When the emergency involves a First Nation (FN) community, FN leadership, depending on relevant emergency management agreements, will work in collaboration with their PTs and/or Indigenous Services Canada (ISC) or regional officials, to assess the emergency and propose a response.

Federal Response Management

Pursuant to the Emergency Management Act, all federal ministers are responsible for developing EM plans in relation to risks in their areas of accountability. All departments/agencies work within their own scopes, fostering the skills and expertise necessary to fulfill their mandates to the public. In the event of an emergency, these capabilities may be redeployed to assist in response and recovery.

The Minister of Public Safety and Emergency Preparedness is responsible for coordinating emergency management activities among government institutions and in cooperation with the provinces and other entities and is supported by the GOC who directs their mobilization, as described by the Federal Emergency Response Plan (FERP).

The FERP is the Government of Canada’s all-hazards response coordination plan, and is implemented when the scope, scale or importance of an emergency event requires an integrated federal government response. It addresses domestic emergencies and international emergencies with a domestic impact and is limited to near-term response preparedness; immediate response efforts; and early recovery arrangements.

The FERP defines the approach, processes and requirements for coordination of an all-hazards federal event response. Other federal response plans are in place to address specific requirements related to national security, international events, pandemics and related large-scale events with potential major impact.  For example, the Government of Canada has the Federal Nuclear Emergency Plan (FNEP), which is an annex of the FERP. The FNEP brings together experts from across the federal government to help deal with any type of nuclear emergency. It is led by the Minister of Health. These types of plans refer to the FERP as required to support coordination of event activities as required.

In most cases, federal government institutions manage emergencies with event-specific or departmental plans based on their own authorities and capabilities. While federal government institutions may implement these plans during an emergency, they must also implement the processes outlined in the FERP in order to coordinate with the broader Federal Government’s emergency response. The scope of an emergency will determine the role of federal government institutions.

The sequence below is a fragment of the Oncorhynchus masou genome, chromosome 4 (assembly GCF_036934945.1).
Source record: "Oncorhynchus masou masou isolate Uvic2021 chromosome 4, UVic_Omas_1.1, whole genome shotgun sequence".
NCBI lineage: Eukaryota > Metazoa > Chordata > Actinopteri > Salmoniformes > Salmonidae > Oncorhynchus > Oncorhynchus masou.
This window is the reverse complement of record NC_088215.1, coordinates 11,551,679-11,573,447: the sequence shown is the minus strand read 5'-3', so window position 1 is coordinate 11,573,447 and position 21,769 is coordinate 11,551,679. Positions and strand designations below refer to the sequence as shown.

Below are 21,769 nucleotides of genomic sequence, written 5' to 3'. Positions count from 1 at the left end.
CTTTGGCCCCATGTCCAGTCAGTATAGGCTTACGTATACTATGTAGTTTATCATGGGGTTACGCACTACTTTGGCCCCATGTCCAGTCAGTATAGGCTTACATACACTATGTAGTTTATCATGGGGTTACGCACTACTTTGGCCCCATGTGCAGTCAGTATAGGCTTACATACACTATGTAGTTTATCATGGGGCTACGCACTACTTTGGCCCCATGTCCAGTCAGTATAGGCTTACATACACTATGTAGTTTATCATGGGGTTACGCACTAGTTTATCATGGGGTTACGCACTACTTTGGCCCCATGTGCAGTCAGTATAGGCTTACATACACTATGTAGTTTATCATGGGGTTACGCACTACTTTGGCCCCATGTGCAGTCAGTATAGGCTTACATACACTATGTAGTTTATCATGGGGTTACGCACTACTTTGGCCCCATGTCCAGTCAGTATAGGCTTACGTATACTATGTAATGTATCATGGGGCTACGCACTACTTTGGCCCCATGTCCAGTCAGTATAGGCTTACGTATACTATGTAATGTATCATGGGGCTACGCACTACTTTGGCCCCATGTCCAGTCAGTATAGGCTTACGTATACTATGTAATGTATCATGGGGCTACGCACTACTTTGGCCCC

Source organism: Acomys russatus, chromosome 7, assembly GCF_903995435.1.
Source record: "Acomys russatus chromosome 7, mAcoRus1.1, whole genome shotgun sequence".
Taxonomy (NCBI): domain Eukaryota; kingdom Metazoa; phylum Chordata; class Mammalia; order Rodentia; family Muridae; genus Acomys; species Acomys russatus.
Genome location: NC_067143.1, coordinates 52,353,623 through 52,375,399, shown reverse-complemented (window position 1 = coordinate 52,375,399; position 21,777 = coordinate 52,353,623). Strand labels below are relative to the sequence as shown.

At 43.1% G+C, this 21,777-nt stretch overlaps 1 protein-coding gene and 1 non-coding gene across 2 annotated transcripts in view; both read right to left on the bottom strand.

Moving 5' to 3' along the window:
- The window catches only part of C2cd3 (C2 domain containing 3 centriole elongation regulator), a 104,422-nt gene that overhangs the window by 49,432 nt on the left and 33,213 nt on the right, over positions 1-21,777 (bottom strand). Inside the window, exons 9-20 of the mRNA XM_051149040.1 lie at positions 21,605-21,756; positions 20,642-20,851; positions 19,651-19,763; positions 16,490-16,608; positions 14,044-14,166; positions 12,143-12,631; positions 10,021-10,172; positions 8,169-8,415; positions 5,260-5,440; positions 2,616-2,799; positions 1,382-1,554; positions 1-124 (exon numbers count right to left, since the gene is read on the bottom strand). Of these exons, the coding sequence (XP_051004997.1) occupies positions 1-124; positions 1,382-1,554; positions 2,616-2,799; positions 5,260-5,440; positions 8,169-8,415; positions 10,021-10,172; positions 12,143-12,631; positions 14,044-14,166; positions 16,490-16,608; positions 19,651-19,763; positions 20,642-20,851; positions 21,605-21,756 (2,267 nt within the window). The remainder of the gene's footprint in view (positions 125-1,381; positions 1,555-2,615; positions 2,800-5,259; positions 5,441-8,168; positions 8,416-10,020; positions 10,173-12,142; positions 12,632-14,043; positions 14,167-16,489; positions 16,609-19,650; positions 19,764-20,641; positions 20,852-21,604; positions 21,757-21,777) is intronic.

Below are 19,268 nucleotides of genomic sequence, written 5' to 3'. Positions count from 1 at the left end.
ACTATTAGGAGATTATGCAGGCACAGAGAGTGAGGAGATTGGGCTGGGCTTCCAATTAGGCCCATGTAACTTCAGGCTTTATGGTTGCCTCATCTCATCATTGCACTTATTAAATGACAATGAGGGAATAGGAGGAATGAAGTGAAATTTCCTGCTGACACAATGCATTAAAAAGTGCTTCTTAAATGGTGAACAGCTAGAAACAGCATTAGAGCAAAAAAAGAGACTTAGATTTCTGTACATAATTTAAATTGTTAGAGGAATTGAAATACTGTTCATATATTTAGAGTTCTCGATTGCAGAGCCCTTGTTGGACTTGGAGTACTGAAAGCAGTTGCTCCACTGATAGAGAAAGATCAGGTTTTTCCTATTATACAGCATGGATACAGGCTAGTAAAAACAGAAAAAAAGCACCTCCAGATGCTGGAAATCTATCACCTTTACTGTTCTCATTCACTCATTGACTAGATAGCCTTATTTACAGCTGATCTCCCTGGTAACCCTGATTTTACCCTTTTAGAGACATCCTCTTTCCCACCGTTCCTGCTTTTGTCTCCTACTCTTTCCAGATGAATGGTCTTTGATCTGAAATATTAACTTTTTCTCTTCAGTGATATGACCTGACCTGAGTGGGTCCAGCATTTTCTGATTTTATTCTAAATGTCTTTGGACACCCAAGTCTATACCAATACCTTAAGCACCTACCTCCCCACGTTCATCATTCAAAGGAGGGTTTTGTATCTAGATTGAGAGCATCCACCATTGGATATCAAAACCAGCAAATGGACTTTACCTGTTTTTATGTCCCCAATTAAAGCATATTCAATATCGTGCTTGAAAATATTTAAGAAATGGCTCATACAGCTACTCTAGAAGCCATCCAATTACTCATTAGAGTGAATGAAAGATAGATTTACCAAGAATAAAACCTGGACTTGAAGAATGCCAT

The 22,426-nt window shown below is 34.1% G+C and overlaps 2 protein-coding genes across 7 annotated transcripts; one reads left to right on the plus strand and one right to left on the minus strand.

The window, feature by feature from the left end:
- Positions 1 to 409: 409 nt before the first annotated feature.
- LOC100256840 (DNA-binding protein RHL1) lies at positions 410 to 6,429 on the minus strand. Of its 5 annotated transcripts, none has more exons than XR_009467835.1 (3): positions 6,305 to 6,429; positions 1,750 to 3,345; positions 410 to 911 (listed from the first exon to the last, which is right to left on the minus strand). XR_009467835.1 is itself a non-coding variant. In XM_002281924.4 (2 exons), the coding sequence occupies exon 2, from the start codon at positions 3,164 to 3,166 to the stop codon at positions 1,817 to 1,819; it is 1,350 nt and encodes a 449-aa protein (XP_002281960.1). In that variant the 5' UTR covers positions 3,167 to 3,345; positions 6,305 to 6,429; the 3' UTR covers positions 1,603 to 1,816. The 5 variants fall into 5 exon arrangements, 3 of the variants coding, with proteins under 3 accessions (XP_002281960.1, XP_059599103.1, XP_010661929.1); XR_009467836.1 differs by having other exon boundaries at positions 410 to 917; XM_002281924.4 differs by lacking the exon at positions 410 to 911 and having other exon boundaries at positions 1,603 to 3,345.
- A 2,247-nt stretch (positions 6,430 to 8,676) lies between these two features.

Emergency Support Functions

Emergency Support Functions provide the mechanisms for grouping certain functions. Specifically, these are the functions most frequently used in providing federal support to PTs or assistance from one federal government institution to another during an emergency.

Emergency Support Functions are allocated to government institutions in a manner consistent with their mandate (see Annex A for the list of functions). They include policies and legislation, planning assumptions and concept(s) of operations to augment and support primary departmental programs, arrangements or other measures to assist provincial governments and local authorities, or to support the GOC in order to coordinate the Government of Canada’s response to an emergency.

One or more Emergency Support Functions may need to be implemented, depending on the nature or scope of the emergency.

Federal Nuclear Emergency Plan

In non-emergency situations, the FNEP is maintained at a routine preparedness level, including standard monitoring and other preparedness functions. 

The FNEP describes three levels of heightened response, ranging from enhanced monitoring activities through to a full-scale technical response. Levels 1 through 3 are consistent with the response levels under the FERP.

In most cases, the response levels of the FNEP and FERP will be identical during a nuclear emergency.  However, subject to the specific circumstances of the emergency, the trigger to raise the response level of the FNEP and establish the FNEP technical assessment group may be made prior to, concurrently with or following decisions of the FERP response level (for example, in the case of concurrent emergencies, emergencies abroad, or situations that have started as a non-nuclear emergency).

As with the FERP, the FNEP response level will be assigned based on factors such as the nature, magnitude, progression and location of the event, the actual or potential impacts on Canadians, and the need for broader operations. FNEP response levels will be established by Health Canada in response to triggers and in consultation with PS/GOC and other relevant authorities.

Annex A

Emergency Support Functions
Primary Depts (Response Leads) Emergency Support Function #
TC Transportation ESF 1
ISED Tele-communications ESF 2
AAFC/CFIA Agriculture and Agri-Food ESF 3
NRCAN Energy Production and Distribution ESF 4
HC/PHAC Public Health and Essential Human Services ESF 5
ECCC Environment ESF 6
ESDC Human and Social Services ESF 7
RCMP Law Enforcement ESF 8
GAC International Coordination ESF 9
PSPC Government Services ESF 10
Public Safety Logistics Operations Management ESF 11
Public Safety Communications ESF 12
CBSA Border Services ESF 13